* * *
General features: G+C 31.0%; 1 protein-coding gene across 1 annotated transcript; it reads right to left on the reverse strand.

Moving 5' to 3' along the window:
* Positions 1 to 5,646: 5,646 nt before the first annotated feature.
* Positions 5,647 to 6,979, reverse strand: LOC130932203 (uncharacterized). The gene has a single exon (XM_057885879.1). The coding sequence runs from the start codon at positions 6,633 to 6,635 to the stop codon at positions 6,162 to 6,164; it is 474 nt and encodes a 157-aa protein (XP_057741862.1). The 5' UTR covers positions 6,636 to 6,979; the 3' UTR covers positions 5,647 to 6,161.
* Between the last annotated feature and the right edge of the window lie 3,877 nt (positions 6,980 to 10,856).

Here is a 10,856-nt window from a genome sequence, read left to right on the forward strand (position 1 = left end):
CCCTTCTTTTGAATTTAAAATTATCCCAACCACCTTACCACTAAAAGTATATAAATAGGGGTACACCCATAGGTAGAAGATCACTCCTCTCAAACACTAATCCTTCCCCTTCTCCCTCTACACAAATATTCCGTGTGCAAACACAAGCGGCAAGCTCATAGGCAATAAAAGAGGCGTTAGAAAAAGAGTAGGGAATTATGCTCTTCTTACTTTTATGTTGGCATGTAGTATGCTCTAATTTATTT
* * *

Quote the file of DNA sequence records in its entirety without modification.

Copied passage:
General features: G+C 31.0%; 1 protein-coding gene across 1 annotated transcript; it reads right to left on the reverse strand.

Moving 5' to 3' along the window:
* Positions 1 to 5,646: 5,646 nt before the first annotated feature.
* Positions 5,647 to 6,979, reverse strand: LOC130932203 (uncharacterized). The gene has a single exon (XM_057885879.1). The coding sequence runs from the start codon at positions 6,633 to 6,635 to the stop codon at positions 6,162 to 6,164; it is 474 nt and encodes a 157-aa protein (XP_057741862.1). The 5' UTR covers positions 6,636 to 6,979; the 3' UTR covers positions 5,647 to 6,161.
* Between the last annotated feature and the right edge of the window lie 3,877 nt (positions 6,980 to 10,856).

Here is a 10,856-nt window from a genome sequence, read left to right on the forward strand (position 1 = left end):
CCCTTCTTTTGAATTTAAAATTATCCCAACCACCTTACCACTAAAAGTATATAAATAGGGGTACACCCATAGGTAGAAGATCACTCCTCTCAAACACTAATCCTTCCCCTTCTCCCTCTACACAAATATTCCGTGTGCAAACACAAGCGGCAAGCTCATAGGCAATAAAAGAGGCGTTAGAAAAAGAGTAGGGAATTATGCTCTTCTTACTTTTATGTTGGCATGTAGTATGCTCTAATTTATTT